The study of Roman history involves questions and problematics central to the development of Western institutions, religion, and modes of thought. Roman history also encompasses the most far-reaching experience of diverse cultures, beliefs, and practices known in the Western tradition until perhaps contemporary times. As this course addresses the history of Rome from its mythologized beginnings through the reign of the emperor Constantine, it will place special emphasis on the Roman ability time and again to turn crisis and the unexpected into a rich source of cultural development, as well as the complex tendency later to interpret and present such ad hoc responses as predestined and inevitable. The Romans also provide a vivid portrait of the relationship between power and self-confidence on the one hand, and violence and ultimate disregard for dissent and difference on the other. Readings for this course will include a wide variety of original sources, and there will be a strong emphasis on problems of historical interpretation.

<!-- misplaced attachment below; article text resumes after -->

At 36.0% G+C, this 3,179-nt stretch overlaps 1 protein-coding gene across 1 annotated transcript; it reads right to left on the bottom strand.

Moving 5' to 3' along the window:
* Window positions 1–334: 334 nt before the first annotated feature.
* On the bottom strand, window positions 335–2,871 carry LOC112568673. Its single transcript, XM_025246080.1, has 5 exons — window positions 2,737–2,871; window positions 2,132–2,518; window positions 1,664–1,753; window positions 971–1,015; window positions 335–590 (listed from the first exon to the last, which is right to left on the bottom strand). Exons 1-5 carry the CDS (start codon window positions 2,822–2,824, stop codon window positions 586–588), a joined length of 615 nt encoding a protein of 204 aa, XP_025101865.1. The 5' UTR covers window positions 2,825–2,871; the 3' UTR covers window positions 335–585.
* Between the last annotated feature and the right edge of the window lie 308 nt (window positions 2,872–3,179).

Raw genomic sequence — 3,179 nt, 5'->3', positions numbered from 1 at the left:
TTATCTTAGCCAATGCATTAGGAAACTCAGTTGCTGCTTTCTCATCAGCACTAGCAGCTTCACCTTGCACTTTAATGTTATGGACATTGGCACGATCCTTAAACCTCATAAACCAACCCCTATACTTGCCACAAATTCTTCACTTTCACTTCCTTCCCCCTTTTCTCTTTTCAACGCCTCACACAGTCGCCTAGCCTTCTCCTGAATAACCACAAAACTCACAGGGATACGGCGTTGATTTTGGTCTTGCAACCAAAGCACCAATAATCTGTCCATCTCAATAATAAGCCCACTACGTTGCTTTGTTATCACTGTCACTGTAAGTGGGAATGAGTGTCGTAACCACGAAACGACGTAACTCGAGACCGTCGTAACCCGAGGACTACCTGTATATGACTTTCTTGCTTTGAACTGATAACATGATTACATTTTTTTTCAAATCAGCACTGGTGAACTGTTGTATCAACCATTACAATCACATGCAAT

Format: lecture; The course features a mix of lecture and discussion. There will also be a visit to WCMA's collection of ancient Roman artifacts.
Grading: yes pass/fail option,
yes fifth course option
Class preparation and participation, several short response papers, one 6- to 8-page paper, a midterm exam, and a final exam. Students who have a B+ average or better may substitute a 10 to 15-page research paper for the final exam.
None; open to all
Preference given to students who are or are considering majoring in Classics or History, or who are concentrating in Leadership Studies. Preference is then given to first-year students and sophomores.
This course is cross-listed and the prefixes carry the following divisional credit:
HIST Group C Electives - Europe and Russia
HIST Group P Electives - Premodern